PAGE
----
attached to a body and
pulled taut, the cord is
said to be under tension,
as shown in the figure.
It pulls on the body
with a force T, whose direction is away from the body and
along the cord at the point of attachment.

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4. Friction
(1).    If        we     slide     or
attempt to slide a body
over      a        surface,       the
motion will be resisted
by a bonding between
the body and the surface.
The           resistance           is
regarded as a single
force        f,        called     the
frictional             force,      or
simply            friction.      This
force is directed along
the surface, opposite the
direction of the intended
motion, as shown in the
figure.           If    in      some
situation, the friction can
be negligible, the surface
is then said to be frictionless.
(2). If the body does not move, then the static frictional force fs
and the component of F that is parallel to the surface are equal

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in magnitude, and fs is directed opposite that component of F.
(3). The magnitude of fs has a maximum value fs,max that is given
by    f s , m ax   s N   where    s is   the coefficient of static friction and

N is the magnitude of the normal force. If the magnitude of the
component of F that is parallel to the surface exceeds                      f s , m ax ,   then

the body begins to slide along the surface.
(4). If the body begins to slide along the surface, the magnitude
of the frictional force rapidly decreases to a value fk given by
f K  K N .    Where       K   is the coefficient of kinetic friction.

3.3 The drag force and terminal speed
1. A fluid is anything that can flow, generally either a gas or a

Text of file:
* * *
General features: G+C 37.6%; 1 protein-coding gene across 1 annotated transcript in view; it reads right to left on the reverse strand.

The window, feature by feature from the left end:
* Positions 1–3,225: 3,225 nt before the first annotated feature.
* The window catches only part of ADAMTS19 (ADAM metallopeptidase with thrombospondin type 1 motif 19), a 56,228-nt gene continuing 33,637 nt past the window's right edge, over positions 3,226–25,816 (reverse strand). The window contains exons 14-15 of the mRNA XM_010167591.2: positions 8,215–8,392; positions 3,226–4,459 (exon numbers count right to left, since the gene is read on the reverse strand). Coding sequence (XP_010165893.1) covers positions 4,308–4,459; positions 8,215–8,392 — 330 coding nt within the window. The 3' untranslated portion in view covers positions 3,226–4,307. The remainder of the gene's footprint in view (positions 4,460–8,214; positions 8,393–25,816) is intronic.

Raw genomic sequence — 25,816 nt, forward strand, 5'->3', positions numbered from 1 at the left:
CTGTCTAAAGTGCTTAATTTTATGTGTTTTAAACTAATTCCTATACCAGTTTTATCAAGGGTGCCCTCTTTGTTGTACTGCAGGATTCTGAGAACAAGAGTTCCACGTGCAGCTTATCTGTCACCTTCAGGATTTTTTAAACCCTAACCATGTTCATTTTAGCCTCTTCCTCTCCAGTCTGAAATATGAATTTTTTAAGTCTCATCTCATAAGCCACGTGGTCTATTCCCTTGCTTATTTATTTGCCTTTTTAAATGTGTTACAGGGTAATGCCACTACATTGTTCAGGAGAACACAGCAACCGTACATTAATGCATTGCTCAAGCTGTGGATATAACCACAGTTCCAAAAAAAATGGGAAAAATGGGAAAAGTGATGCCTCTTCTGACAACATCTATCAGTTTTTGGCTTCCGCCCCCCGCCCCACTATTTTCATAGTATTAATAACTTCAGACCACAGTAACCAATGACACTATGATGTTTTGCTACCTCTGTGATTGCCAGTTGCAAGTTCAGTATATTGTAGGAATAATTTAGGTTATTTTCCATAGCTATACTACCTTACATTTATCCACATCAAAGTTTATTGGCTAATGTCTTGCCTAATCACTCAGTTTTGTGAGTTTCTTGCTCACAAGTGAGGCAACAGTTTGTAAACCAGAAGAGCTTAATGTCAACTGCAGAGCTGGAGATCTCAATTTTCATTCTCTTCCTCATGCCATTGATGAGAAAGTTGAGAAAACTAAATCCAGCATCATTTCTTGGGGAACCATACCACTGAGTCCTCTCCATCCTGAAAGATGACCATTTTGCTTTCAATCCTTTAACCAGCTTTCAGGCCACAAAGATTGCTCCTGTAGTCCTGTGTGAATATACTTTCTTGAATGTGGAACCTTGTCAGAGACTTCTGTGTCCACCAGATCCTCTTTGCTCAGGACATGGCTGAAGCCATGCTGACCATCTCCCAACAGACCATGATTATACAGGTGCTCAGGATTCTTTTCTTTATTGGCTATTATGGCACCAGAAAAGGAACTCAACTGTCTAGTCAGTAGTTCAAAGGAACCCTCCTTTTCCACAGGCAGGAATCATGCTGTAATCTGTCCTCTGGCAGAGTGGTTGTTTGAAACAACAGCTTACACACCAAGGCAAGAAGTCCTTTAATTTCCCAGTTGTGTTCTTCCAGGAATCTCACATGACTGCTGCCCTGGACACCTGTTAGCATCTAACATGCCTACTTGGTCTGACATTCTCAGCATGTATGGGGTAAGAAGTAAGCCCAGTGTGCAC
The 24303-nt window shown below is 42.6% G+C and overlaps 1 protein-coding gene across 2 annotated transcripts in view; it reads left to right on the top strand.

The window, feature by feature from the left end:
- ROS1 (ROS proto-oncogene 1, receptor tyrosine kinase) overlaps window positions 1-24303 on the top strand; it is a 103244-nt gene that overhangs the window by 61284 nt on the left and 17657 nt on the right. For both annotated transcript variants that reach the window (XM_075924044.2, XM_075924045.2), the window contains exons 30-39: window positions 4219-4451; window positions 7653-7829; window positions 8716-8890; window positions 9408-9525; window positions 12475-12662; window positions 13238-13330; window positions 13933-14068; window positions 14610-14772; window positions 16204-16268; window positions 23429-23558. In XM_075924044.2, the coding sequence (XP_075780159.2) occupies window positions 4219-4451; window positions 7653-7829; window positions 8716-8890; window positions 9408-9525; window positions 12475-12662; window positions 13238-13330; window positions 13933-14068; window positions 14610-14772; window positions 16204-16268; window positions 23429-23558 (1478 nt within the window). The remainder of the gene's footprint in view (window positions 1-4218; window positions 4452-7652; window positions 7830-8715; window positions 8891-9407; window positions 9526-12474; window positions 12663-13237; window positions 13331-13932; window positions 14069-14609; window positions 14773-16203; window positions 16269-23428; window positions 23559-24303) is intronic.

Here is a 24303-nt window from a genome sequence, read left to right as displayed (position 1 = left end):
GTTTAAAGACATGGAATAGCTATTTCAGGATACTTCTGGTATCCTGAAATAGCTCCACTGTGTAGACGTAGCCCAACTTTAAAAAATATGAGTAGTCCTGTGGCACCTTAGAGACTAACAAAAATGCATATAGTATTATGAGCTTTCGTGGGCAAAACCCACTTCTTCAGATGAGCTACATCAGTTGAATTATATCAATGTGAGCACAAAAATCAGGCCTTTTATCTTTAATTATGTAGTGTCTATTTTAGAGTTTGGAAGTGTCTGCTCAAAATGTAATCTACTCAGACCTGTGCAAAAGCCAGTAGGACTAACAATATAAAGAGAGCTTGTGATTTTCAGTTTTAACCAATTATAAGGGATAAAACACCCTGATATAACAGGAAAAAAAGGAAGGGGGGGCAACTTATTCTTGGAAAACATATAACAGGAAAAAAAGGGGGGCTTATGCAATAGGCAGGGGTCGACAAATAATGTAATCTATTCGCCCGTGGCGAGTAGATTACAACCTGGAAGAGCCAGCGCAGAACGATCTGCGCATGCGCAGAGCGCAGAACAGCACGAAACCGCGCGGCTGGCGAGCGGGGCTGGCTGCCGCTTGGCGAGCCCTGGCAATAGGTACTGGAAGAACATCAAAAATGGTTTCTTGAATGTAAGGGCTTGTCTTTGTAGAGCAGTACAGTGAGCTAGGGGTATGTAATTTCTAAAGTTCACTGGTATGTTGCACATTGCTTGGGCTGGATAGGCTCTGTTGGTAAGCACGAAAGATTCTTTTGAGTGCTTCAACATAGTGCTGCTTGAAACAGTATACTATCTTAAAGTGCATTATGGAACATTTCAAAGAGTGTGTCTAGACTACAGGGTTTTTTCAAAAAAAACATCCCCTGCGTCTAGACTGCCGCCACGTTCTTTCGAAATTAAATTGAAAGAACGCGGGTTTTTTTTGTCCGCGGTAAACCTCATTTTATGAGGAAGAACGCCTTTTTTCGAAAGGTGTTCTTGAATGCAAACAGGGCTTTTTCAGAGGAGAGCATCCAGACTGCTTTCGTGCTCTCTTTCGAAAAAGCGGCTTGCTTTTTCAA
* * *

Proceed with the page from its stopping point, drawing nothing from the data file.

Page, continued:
liquid. When there is a relative velocity between a fluid and a
body, the body experiences a drag force D that oppose the
relative motion and points in the direction in which the fluid
flows relative to the body.
2. Here we examine only cases in which air is the fluid, the
body is blunt rather than slender, and the relative motion is
fast enough to that the air becomes turbulent behind the body.
In such case, the magnitude of the drag force D is relative to
the relative speed v by an experimentally determined drag
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coefficient C according to                D     C A v 2 ,   where  is the air
2

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density (mass per volume) and A is the effective
cross-sectional area of the body (the area of a cross section
taken perpendicular to the velocity v ). The drag coefficient C
(typical value range from 0.4 to 1.0) is not truly a constant for
a given body. Because if v varies significantly, the value of C
can vary as well. Here, we ignore such complications.
3. The above equation indicates that when a blunt object falls
from rest through air, drag force D gradually increases from
zero as the speed of the body increases. If the body falls far
enough, D eventually equal the body’s weight W, and the net
vertical force on the body is then zero. By Newton’s second
law, then the acceleration must also be zero and so the body’s
speed no longer increases. The body then falls at a constant
terminal speed vt, which we find by setting D=mg, obtaining
1                          2mg
CAvt2  mg  vt              .
2                          CA

3.4 The force of nature
1. Gravitational force:
2. Electromagnetic force: is the combination of electrical forces
and magnetic forces. The force that makes an electrically
charged balloon stick to a wall and the force with which a
magnet picks up an iron nail are other example of it.
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3. Weak force is involved in certain kinds of radioactive decay.
4. Strong force binds together the quarks that make up protons
and neutrons, and is the “glue” that holds together an atomic
nucleus.